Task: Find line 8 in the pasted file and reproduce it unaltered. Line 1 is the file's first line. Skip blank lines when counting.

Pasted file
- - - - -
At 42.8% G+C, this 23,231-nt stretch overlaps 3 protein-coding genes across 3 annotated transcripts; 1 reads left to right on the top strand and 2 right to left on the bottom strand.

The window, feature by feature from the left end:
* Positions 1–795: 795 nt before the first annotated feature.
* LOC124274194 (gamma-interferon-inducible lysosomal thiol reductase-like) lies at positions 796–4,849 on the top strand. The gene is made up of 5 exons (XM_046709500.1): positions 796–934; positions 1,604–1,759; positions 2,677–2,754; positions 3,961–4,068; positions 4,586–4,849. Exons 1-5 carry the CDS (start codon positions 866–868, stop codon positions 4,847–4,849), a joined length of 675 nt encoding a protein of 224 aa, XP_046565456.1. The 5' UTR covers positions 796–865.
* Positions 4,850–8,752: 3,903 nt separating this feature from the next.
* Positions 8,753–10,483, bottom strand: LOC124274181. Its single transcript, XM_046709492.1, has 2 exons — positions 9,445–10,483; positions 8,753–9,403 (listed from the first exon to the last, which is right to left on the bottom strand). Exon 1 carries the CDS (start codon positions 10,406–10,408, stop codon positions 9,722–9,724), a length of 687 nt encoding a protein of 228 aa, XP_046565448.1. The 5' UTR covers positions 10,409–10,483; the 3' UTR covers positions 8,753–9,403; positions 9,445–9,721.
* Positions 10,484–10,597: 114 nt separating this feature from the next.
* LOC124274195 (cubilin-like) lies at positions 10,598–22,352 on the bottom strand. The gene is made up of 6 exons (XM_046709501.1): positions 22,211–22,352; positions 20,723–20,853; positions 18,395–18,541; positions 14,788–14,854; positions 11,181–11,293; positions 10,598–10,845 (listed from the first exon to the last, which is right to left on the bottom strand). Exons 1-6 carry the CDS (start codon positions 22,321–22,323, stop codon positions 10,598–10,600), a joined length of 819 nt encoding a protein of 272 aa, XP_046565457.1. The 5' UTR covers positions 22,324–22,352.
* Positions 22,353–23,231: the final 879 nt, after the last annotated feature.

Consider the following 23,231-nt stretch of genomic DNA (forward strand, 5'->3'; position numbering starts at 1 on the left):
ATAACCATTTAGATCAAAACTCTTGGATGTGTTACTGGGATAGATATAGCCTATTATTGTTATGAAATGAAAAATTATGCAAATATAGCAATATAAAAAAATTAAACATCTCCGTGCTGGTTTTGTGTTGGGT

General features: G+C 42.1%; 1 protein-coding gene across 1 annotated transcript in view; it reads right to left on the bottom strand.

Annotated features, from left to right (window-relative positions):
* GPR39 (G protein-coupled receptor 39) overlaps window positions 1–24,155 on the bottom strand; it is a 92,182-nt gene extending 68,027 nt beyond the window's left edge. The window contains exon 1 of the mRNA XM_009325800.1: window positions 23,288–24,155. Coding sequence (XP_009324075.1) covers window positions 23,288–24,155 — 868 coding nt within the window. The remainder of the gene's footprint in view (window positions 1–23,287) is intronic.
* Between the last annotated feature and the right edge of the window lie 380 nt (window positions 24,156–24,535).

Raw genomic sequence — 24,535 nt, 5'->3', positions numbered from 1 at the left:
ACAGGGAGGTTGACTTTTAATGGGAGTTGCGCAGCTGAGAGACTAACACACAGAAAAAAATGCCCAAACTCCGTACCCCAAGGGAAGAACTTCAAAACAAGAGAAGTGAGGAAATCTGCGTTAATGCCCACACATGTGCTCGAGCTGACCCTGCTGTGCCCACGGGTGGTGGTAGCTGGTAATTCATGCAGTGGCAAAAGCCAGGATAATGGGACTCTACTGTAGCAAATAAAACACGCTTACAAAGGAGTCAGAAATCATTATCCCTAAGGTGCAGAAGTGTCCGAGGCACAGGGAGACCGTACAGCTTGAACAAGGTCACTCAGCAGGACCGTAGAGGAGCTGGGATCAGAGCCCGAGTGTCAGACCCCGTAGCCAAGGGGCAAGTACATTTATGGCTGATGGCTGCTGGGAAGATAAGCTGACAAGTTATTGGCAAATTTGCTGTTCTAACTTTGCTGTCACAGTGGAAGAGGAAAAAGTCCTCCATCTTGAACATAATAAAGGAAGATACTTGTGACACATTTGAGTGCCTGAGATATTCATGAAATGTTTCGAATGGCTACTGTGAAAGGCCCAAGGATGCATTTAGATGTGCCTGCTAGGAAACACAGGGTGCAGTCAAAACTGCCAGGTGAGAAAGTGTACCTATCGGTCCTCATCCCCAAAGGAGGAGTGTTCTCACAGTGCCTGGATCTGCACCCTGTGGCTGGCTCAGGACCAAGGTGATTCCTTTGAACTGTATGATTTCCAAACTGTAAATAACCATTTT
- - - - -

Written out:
* LOC124274195 (cubilin-like) lies at positions 10,598–22,352 on the bottom strand. The gene is made up of 6 exons (XM_046709501.1): positions 22,211–22,352; positions 20,723–20,853; positions 18,395–18,541; positions 14,788–14,854; positions 11,181–11,293; positions 10,598–10,845 (listed from the first exon to the last, which is right to left on the bottom strand). Exons 1-6 carry the CDS (start codon positions 22,321–22,323, stop codon positions 10,598–10,600), a joined length of 819 nt encoding a protein of 272 aa, XP_046565457.1. The 5' UTR covers positions 22,324–22,352.